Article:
Published in Online Spin, April 18 2014
A survey released on Monday showed that most people are ignorant about the way the Internet works.
That wasn’t exactly what it said, of course. Conducted by marketing company Gfk and reported on by my MediaPost colleague Wendy Davis, what the survey actually said was that only 35% of people agree with the statement, “I use free services online and on smartphones/tablets and don’t mind if my data is potentially also used for advertising purposes.”
Reports like these have been coming out since our Cro-Magnon ancestors sat in a cave, fired up a computer, and logged on to the first website -- and they have been largely useless. In 1997, Wired wrote about
Published in Online Spin, April 11 2014
Facebook has rolled out a design update, and, if the comments in my News Feed are anything to go by, it’s the end of the world. The new layout is awful. The fonts are atrocious. We want the old look back.
In short, we’ve reacted the way we react to every Facebook design update. We are nothing if not entirely predictable.
Most of us, however, have no idea of the imperatives and constraints facing Facebook’s design team. As Facebook Director of Product Margaret Gould Stewart described at TED last month, every minor change to Facebook’s design gets rolled out to a sixth of humanity -- and there are challenges to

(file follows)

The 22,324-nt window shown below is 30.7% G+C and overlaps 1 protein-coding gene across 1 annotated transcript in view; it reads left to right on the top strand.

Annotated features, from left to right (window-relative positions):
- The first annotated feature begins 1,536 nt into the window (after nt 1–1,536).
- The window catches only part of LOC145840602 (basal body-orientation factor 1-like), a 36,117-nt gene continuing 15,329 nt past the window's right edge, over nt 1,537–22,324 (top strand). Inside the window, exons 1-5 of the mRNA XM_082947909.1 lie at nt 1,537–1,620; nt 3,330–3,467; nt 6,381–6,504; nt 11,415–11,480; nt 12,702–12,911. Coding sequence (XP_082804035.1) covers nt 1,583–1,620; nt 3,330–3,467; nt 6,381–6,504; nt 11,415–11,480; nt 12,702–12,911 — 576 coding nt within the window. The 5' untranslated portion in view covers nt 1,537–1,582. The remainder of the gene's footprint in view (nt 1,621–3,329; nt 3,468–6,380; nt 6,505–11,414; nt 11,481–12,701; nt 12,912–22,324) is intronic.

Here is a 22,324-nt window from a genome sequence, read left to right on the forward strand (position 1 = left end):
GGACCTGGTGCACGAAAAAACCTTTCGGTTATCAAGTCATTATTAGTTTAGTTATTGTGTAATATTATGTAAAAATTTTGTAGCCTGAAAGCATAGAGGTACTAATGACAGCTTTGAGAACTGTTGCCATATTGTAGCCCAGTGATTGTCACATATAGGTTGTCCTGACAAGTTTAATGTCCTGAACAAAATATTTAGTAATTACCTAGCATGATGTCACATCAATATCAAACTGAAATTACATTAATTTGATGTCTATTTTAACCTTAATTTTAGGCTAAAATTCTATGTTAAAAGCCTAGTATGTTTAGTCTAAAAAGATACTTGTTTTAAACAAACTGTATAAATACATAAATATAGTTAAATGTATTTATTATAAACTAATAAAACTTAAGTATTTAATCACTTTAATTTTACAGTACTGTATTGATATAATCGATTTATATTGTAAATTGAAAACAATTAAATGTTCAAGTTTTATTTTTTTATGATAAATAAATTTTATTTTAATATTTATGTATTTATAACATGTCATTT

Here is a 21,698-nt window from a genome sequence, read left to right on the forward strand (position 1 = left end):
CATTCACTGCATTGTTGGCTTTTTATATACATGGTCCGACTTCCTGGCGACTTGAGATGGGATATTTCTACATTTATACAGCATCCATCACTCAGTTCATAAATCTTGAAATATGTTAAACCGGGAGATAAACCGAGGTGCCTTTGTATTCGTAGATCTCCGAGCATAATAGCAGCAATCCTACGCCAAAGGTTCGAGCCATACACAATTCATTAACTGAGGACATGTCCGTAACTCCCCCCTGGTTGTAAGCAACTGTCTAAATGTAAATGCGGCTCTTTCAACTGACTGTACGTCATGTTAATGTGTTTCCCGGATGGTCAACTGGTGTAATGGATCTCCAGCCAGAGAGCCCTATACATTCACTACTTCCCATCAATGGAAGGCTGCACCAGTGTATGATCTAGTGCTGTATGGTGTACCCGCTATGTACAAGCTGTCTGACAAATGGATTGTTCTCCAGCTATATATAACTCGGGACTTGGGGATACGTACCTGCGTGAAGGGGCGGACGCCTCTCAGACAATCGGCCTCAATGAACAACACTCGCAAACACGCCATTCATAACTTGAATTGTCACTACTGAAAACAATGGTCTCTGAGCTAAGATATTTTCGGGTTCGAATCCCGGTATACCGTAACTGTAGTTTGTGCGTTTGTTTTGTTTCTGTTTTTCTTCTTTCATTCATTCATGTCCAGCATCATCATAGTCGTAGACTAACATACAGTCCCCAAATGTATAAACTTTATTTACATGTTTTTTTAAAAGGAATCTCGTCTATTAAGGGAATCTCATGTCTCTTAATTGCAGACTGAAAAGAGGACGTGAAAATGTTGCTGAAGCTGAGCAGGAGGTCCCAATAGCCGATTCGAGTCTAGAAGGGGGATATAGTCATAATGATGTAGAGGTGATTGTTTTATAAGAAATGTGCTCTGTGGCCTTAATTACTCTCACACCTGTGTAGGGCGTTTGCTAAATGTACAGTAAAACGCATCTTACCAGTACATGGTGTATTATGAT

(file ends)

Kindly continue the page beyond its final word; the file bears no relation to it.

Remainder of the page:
Published in Online Spin, April 4 2014
Well, to quote George Takei, that was fast. In the face of a major backlash about his 2008 contribution to California’s Proposition 8, which banned same-sex marriage, Brendan Eich has resigned as CEO of Mozilla -- less than a week after taking the reins. Eich has, of course, the right to free speech, the right to hold any beliefs he wishes, and the right to shout those beliefs from the top of the highest mountain. But as he found out, the free market also has rights: the right to voice its collective displeasure, the right to vote with its purchasing dollars, and the ability -- if passionate enough -- to effect change.
This is the kind of story tailor-made to stir up epic levels
Published in Online Spin, March 28 2014
In case you’ve been living under a rock for the past two days, here’s the story so far: in September 2012, a startup virtual reality company called Oculus ran a Kickstarter campaign that raised $2.4 million. Three days ago, the company sold to Facebook for $2 billion. Lots of those early backers aren’t so happy with this development -- mostly, it seems, because they think Oculus founder Palmer Luckey sold out to the devil. But some are upset because they think they should have gotten a payday: We gave you money when you had nothing, now you sold for billions, and we want our share.